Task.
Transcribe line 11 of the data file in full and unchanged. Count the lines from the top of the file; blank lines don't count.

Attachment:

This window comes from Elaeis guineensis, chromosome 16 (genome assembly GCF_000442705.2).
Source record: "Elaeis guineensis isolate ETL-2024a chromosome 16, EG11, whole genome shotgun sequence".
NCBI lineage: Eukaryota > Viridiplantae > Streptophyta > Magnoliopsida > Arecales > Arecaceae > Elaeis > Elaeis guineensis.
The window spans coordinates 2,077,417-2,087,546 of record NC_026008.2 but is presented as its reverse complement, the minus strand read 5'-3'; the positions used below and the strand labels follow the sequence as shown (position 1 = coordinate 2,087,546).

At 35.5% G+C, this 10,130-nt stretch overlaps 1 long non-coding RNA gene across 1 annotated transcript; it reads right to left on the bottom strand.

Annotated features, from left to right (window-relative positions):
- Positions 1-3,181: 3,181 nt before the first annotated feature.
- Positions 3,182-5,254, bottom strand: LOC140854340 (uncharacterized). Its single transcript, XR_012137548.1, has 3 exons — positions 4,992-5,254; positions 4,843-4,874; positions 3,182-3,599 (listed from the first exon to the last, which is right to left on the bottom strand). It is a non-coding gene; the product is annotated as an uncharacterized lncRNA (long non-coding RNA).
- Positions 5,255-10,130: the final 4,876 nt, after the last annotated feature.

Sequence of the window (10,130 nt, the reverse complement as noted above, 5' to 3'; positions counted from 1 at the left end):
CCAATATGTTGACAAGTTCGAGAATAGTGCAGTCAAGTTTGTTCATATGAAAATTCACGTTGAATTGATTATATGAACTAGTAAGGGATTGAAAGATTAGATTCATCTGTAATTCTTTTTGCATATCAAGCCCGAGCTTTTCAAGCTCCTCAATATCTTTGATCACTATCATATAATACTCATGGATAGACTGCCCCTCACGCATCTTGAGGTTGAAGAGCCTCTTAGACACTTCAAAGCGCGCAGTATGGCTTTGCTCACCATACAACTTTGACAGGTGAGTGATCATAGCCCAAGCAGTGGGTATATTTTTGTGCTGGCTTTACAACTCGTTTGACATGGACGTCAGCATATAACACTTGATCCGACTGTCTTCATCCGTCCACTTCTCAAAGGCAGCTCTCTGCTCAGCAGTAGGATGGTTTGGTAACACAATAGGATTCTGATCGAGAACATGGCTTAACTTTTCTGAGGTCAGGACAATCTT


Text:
CCAATATGTTGACAAGTTCGAGAATAGTGCAGTCAAGTTTGTTCATATGAAAATTCACGTTGAATTGATTATATGAACTAGTAAGGGATTGAAAGATTAGATTCATCTGTAATTCTTTTTGCATATCAAGCCCGAGCTTTTCAAGCTCCTCAATATCTTTGATCACTATCATATAATACTCATGGATAGACTGCCCCTCACGCATCTTGAGGTTGAAGAGCCTCTTAGACACTTCAAAGCGCGCAGTATGGCTTTGCTCACCATACAACTTTGACAGGTGAGTGATCATAGCCCAAGCAGTGGGTATATTTTTGTGCTGGCTTTACAACTCGTTTGACATGGACGTCAGCATATAACACTTGATCCGACTGTCTTCATCCGTCCACTTCTCAAAGGCAGCTCTCTGCTCAGCAGTAGGATGGTTTGGTAACACAATAGGATTCTGATCGAGAACATGGCTTAACTTTTCTGAGGTCAGGACAATCTT